As at press time the UK government is nevertheless trying to ride the pandemic out. They are hoping on “delaying” the onslaught of the virus till summertime. However, with the rising number of cases and the news of the health minister Nadine Dorries testing positive to the virus, it is a long shot.
Enough said about this virus. Let us all resolve we shall not be defeated by it. We must, however, not allow it to distract us from remembering the 51 innocent people that lost their lives in the unprovoked attack in Christchurch, New Zealand, a year ago today. Not to place them in our hearts means we have succumbed to the wishes of the deranged Brentton Tarrant. The 28-year old Australian that inflicted the ghastliest terror in the history of the peaceful town.
I had written in this column on March 24 last year: “For minutes the world was hooked on to terror in a dimension never seen before. It was too graphic to be real, many thought as they watch. It took a while to sink into the consciousness of some as they watched the deranged man shoot defenceless people. Some momentarily thought they were watching a clip from a yet to be released blockbuster.
“The world watched as Tarrant gunned down the man who welcomed him with love to the Al Noor mosque. This innocence in the “muted” voice and action of the man is heart-breaking as he said, “hello brother.” Tarrant must have been enraged further by the welcoming disposition of one of the “invaders” of the west – the Muslims.”
It was an attack that no words can justify. The intent of the killer was plain and simple – to kill as many Muslims as he could. A deranged man Brentton was, but he was just one of the many individuals who “burn” with hatred of the faith of others. They come in various shapes nowadays, but under the same umbrella – nationalism. This is the era when individuals are hailed for saying derogatory words about other races or faiths.
The words of Prime Minister Jacinda Ardem during the memorial service last week rings a bell. She said: “A year on, I believe New Zealand and its people have fundamentally changed. I can’t see how you could have an event like this and not. But the challenge for us will be ensuring that in our everyday actions – and in every opportunity where we see bullying, harassment, racism, discrimination – calling it out as a nation.”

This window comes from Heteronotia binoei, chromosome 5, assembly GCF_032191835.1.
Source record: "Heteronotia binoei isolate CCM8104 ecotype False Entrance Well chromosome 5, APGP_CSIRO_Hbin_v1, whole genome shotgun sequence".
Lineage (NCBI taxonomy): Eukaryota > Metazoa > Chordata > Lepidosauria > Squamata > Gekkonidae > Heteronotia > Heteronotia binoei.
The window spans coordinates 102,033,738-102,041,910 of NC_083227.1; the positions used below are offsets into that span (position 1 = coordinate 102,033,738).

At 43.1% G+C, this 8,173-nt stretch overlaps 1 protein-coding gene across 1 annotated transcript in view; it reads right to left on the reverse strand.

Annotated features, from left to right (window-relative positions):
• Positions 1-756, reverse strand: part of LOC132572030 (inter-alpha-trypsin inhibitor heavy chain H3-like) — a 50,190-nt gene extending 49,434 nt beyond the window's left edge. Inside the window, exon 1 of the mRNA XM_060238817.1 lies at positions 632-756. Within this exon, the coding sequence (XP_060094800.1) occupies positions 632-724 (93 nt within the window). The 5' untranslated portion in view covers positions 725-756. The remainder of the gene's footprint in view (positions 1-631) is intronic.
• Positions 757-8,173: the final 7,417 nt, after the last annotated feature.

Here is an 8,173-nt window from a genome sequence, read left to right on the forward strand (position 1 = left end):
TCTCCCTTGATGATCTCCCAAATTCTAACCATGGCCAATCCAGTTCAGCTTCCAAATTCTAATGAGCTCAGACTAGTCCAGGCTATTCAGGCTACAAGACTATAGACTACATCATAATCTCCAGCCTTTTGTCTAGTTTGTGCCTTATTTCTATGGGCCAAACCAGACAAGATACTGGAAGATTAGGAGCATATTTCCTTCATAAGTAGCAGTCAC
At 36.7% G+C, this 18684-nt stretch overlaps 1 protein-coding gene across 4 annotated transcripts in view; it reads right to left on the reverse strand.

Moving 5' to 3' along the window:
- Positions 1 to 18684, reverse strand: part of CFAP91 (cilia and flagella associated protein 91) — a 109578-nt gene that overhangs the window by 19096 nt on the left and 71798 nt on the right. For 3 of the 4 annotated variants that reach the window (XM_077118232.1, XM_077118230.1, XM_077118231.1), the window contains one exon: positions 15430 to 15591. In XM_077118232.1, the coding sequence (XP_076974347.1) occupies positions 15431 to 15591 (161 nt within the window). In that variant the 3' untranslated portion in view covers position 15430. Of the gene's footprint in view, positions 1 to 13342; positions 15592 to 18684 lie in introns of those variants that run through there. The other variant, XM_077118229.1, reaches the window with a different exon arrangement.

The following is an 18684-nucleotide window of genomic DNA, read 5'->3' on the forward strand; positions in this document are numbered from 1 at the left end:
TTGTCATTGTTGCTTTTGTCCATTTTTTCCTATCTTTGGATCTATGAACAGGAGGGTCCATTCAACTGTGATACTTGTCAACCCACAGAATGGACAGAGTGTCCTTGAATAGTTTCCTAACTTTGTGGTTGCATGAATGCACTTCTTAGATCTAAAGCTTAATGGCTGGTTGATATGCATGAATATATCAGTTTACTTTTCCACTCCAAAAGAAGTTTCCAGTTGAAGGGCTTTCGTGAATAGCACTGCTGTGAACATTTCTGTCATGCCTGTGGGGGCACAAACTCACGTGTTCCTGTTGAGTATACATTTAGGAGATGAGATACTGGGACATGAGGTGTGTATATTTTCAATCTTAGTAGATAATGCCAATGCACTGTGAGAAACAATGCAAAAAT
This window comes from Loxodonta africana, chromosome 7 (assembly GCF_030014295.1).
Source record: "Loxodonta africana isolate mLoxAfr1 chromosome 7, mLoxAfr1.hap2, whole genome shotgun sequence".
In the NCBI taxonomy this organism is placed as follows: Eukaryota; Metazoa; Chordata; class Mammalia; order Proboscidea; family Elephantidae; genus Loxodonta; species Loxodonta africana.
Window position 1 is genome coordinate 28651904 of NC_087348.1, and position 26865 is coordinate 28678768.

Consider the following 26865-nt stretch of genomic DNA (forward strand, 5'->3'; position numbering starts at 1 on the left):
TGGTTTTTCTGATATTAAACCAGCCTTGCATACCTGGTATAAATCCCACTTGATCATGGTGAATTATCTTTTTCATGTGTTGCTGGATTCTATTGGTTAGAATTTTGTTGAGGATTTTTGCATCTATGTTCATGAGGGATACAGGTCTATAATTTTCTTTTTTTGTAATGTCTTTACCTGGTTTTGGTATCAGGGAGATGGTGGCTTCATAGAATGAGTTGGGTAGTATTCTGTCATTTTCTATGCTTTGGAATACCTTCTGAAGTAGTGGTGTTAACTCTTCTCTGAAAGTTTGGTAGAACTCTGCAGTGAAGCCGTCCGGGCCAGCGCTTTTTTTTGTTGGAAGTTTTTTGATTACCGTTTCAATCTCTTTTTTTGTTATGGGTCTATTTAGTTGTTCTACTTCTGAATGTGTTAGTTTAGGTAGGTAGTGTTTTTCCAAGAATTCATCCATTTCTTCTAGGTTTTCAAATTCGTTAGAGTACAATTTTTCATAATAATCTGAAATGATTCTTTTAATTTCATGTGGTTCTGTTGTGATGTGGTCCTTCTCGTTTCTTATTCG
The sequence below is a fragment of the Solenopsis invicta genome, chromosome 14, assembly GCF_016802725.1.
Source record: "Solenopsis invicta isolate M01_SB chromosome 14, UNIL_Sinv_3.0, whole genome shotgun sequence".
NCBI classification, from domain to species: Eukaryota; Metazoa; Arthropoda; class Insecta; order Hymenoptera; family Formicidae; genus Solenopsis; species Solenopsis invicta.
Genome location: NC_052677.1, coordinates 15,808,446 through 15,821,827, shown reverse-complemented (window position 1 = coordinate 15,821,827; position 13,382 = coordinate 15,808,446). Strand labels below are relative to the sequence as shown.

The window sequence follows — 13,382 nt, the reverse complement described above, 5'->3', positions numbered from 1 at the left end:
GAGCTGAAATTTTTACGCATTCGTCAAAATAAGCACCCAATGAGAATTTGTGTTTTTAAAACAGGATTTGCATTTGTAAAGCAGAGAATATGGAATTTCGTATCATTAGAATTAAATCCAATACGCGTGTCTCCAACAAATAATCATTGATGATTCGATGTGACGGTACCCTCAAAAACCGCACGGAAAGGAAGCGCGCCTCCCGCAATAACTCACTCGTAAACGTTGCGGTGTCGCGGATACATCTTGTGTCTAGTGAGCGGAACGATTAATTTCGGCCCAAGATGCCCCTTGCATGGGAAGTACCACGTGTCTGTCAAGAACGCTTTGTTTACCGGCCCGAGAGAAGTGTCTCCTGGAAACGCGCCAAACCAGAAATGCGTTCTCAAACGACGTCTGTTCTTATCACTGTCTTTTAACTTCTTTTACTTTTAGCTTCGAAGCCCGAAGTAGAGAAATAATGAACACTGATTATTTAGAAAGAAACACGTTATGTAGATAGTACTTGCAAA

Let us give a thought to the people of New Zealand as they relive, all over again, the day terror came calling on their doorsteps. In the same vein, the world must unite to say no to hatred and so many other evils. Among such evils are rape and sexual assault. The world will be a better place if we can all stand up and shout down the individuals who take delight in causing pain to others.
In this category is Harvey Weinstein, the former Hollywood A-Lister. Last week was the beginning of a new era for him, the start of a journey to a dark place where he will have the opportunity to think over his past life. He was imprisoned for 23 years for his sexual assault offences. Weinstein is a man notorious for sexually assaulting women that came his way. He was a man in an influential position who exploited this to oppress whoever came his way.
That is the world free of one sexual predator. There are, nonetheless, many of them on the loose, but we know that Karma is patient. The world will catch up with them before they are allowed to follow the Jeffrey Epstein route. For Weinstein, this is a stage in his life, devoid of the retinue of paid barristers, celebrity friends, hangers-on and others who tell him words that satisfy his soul. From now onwards, it will be Weinstein and Weinstein’s conscience in a miserable prison room, as he painfully and slowly counts down to the end of his life.
As written for the Diaspora Matters column, Sunday Vanguard March 15, 2020.